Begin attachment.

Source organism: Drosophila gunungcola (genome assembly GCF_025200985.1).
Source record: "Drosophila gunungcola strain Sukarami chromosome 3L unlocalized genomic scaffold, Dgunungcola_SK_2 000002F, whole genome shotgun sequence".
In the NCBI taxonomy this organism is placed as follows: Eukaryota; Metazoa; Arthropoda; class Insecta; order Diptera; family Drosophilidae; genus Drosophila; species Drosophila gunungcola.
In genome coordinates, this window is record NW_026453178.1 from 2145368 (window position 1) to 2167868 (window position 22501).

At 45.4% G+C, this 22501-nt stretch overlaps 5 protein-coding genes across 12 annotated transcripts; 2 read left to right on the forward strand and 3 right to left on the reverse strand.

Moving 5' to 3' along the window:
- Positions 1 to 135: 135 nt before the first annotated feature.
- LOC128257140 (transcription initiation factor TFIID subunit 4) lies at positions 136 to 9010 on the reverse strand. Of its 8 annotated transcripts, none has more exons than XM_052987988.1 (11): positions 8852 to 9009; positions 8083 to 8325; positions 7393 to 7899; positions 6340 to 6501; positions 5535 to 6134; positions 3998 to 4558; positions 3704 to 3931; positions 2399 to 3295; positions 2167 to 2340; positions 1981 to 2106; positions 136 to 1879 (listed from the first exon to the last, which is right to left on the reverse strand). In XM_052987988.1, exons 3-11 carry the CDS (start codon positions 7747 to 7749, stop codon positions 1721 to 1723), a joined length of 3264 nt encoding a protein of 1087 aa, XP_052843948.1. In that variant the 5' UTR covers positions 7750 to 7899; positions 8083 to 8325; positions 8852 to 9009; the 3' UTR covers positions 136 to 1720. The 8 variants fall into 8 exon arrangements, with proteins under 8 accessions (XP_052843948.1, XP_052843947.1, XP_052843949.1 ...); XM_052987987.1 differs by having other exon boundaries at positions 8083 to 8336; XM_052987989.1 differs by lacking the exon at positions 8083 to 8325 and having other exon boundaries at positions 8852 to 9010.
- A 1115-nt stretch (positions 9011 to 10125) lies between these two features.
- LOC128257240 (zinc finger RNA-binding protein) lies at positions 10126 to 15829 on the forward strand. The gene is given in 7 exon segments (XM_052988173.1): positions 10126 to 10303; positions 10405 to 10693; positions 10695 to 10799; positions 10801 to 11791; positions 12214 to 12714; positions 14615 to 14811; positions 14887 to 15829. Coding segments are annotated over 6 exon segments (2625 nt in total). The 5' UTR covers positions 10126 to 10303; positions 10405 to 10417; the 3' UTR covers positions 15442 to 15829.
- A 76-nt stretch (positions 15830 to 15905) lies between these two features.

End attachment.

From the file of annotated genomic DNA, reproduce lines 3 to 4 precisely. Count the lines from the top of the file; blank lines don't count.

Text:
In the NCBI taxonomy this organism is placed as follows: Eukaryota; Metazoa; Arthropoda; class Insecta; order Diptera; family Drosophilidae; genus Drosophila; species Drosophila gunungcola.
In genome coordinates, this window is record NW_026453178.1 from 2145368 (window position 1) to 2167868 (window position 22501).